Our corporate neighbor, Amazon, has the chance to be a national hero by taking a moral position against a small group of companies that are trading kids’ lives for the sake of profit.
The issue involves magnets, toys and what appears to be a highly cynical approach by a cabal of toy manufacturers and their lobbyists to effectively set the stage for dozens — or even hundreds — of children to be catastrophically injured or killed by patently unsafe toys.
Those of us here in Seattle remember the first chapter of this story back in 2005, when rare-earth magnets began showing up in kids’ toys and the inevitable happened — children began putting the smaller than Cheerio-sized magnets in their mouths and accidentally swallowing them.
Any parent knows kids will put almost anything in their mouths, and most parents also know that the majority of these objects — pennies, marbles or small toys — are harmless. But that is not the case with rare-earth magnets, which are often 10 times stronger than ordinary magnets.
When children swallow more than one of them, a life-threatening event is set in motion: The magnets are attracted to each other, most often through the walls of the intestines, blocking the intestinal pathways and cutting off blood flow. The intestinal walls begin to break down where the magnets are connected and holes, called fistulas, develop, allowing bacteria inside the intestines to leak out into the abdominal cavity, which can be fatal.
If parents recognize the symptoms and get the child to the ER in time, and if the physicians identify the blockage through imaging, the child will need emergency surgery to remove the magnets. If not, he or she can die a tragically horrible death.
I’ve seen this firsthand; I’ve represented families holding the magnetic-toy manufacturers accountable, and as a parent I cannot forget the faces of the parents who’ve lost a child from something as seemingly innocent as a small magnet.
In that case, right here in Seattle, a toddler — who was too young to talk — swallowed two of the small magnets, and hours later became ill. The parents took the child to a hospital, which incorrectly concluded the child had the flu. A few hours later, magnet-induced blockage caused fistulas to develop, flooding the abdominal cavity with bacteria. While the hospital continued to treat the child for flu symptoms, he died hours later of sepsis.
When stories like this were repeated across the country as these toys first became popular around 2005 and kids began showing up in emergency rooms, the Consumer Product Safety Commission made the right call to ban manufacturers from producing any magnetic toy that didn’t meet sensible safety standards.
That decision by the commission made two things happen. First, the number of kids being admitted in ERs for swallowing magnets dropped precipitously.
Second, it hurt rare-earth magnet manufacturers’ bottom line, so they found a way around the commission’s action by marketing the magnets to adults and including safety warnings, avoiding commission oversight. Of course, injuries to kids began to skyrocket, so in 2011 the commission again stepped in, extending the rules to ban even magnet-based products ostensibly marketed to adults, and surprisingly all the manufacturers stood down — except one.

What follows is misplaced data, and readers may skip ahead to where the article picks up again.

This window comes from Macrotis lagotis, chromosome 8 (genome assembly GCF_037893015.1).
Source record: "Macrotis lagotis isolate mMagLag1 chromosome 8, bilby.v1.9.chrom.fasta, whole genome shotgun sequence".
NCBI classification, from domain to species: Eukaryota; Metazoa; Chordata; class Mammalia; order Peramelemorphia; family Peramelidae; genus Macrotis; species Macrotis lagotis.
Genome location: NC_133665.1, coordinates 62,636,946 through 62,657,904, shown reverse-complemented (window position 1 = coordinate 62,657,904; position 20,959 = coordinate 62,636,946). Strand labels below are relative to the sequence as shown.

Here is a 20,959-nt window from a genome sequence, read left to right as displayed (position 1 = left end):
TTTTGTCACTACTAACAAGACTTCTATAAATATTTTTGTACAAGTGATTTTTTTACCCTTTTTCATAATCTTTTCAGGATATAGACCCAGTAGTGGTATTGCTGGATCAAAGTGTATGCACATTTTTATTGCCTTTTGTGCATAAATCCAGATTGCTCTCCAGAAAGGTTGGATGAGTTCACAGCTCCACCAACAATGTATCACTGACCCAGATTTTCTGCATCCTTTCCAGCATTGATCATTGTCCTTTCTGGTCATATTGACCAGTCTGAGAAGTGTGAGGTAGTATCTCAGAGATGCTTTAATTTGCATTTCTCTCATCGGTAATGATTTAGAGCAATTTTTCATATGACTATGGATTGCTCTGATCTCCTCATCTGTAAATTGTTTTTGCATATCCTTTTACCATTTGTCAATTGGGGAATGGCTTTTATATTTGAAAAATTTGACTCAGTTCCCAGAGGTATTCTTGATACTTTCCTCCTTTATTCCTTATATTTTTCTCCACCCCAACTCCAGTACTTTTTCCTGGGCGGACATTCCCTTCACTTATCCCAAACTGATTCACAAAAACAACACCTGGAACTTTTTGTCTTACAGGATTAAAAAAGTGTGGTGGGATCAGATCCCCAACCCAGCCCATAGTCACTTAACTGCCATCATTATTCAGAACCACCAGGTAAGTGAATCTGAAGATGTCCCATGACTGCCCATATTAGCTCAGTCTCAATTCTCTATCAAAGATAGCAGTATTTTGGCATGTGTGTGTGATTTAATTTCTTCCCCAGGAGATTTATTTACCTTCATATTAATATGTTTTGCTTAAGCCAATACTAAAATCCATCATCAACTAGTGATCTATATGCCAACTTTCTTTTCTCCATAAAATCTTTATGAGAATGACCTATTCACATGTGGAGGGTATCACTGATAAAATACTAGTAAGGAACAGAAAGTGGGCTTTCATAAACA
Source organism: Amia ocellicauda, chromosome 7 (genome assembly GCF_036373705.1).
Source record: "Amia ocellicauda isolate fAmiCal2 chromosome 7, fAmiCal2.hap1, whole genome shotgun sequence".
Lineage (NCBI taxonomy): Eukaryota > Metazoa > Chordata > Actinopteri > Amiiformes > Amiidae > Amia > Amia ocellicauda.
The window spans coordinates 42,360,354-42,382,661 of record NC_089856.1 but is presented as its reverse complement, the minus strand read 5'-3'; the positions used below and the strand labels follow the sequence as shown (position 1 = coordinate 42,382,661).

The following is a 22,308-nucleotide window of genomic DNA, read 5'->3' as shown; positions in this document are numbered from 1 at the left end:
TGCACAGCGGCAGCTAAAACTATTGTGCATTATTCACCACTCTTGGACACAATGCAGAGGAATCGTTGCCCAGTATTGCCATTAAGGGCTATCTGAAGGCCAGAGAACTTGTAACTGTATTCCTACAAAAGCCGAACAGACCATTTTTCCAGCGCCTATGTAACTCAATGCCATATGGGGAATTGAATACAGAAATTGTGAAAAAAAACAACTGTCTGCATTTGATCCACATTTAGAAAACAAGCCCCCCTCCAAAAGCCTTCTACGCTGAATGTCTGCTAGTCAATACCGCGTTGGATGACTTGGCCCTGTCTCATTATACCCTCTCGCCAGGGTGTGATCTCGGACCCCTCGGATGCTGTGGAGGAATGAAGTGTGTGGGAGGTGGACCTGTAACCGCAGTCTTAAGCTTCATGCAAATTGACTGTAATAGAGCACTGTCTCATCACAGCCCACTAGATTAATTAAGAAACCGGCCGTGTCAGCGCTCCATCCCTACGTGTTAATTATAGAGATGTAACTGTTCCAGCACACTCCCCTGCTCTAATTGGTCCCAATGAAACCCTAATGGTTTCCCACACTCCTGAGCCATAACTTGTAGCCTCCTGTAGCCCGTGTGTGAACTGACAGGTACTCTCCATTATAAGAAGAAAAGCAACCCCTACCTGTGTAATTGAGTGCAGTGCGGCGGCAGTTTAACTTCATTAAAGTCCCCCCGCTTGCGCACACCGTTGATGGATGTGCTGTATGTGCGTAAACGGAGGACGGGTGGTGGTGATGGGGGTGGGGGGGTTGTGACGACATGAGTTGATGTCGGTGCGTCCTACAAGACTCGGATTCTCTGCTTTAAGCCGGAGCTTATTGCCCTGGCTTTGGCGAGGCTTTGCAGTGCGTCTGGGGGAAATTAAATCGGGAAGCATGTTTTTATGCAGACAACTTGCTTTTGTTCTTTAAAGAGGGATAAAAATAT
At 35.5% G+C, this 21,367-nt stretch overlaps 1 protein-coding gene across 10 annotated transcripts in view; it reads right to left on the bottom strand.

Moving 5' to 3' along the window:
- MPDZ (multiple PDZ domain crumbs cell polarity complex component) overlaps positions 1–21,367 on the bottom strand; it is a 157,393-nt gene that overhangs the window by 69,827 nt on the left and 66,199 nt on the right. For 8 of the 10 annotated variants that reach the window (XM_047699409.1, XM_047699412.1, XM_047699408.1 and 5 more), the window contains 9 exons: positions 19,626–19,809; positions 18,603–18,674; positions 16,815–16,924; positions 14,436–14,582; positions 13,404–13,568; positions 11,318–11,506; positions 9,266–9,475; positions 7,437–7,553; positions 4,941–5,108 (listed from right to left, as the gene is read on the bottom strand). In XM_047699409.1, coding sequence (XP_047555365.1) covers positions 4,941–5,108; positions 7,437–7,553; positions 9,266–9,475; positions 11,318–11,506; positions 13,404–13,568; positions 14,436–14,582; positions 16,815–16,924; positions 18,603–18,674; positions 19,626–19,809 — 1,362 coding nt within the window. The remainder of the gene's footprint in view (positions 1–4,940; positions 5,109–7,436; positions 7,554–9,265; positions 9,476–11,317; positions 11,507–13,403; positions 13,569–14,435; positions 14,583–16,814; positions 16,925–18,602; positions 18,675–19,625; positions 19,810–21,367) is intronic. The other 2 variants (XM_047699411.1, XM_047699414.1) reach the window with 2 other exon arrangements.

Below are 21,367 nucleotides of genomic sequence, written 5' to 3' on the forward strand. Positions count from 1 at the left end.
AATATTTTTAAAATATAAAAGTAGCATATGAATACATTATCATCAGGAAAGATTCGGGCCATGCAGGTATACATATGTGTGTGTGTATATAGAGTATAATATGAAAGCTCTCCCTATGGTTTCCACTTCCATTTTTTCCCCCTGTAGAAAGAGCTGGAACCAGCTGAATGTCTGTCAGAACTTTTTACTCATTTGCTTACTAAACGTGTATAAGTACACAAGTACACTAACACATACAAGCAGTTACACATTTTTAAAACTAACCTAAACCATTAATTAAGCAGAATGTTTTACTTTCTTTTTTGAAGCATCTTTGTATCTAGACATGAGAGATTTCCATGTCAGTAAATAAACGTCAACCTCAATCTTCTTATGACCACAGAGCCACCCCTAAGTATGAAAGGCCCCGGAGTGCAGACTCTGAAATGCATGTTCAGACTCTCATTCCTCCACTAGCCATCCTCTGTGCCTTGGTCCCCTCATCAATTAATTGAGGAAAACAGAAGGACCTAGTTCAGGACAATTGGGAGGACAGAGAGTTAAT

This company, Zen Magnets, did what has become a tried-and-true practice: It launched a well-funded lobbying campaign led by a former commissioner who had served on the Consumer Product Safety Commission. A lawsuit was filed voicing an egregiously false narrative, that the commission’s actions — which had demonstrably saved kids’ lives — were somehow an affront to free trade.
In a 2016 decision, the 10th Circuit Court of Appeals bought the argument and ordered the ban to be lifted, and as expected, kids began swallowing magnets and again showing up in emergency rooms. When the ban was lifted, there remained no regulations in place regarding the sale of rare-earth magnets. The marketplace was flooded with products, some targeted for adults, but many clearly marketed as toys for children. The National Poison Data System reported it expects the number of rare-earth cases in children to top 1,580 in 2019 once reporting is complete, up from around 260 cases in 2016 just as the ban was lifted.
So how do we fix this?
First, I have written our U.S. Sens. Patty Murray and Maria Cantwell and have asked them to introduce legislation that would outlaw the use of rare-earth magnets without the common-sense steps put forward by the CPSC.
Second, I have sent a letter calling upon Amazon, our corporate Seattle neighbor, to take a position of moral leadership and immediately stop selling these inherently dangerous items until we can forge a more forceful solution through legislation. Amazon’s outsized influence in the retail market can save children’s lives.
Quite literally, Amazon can prevent unnecessary child deaths across the country with a few keystrokes.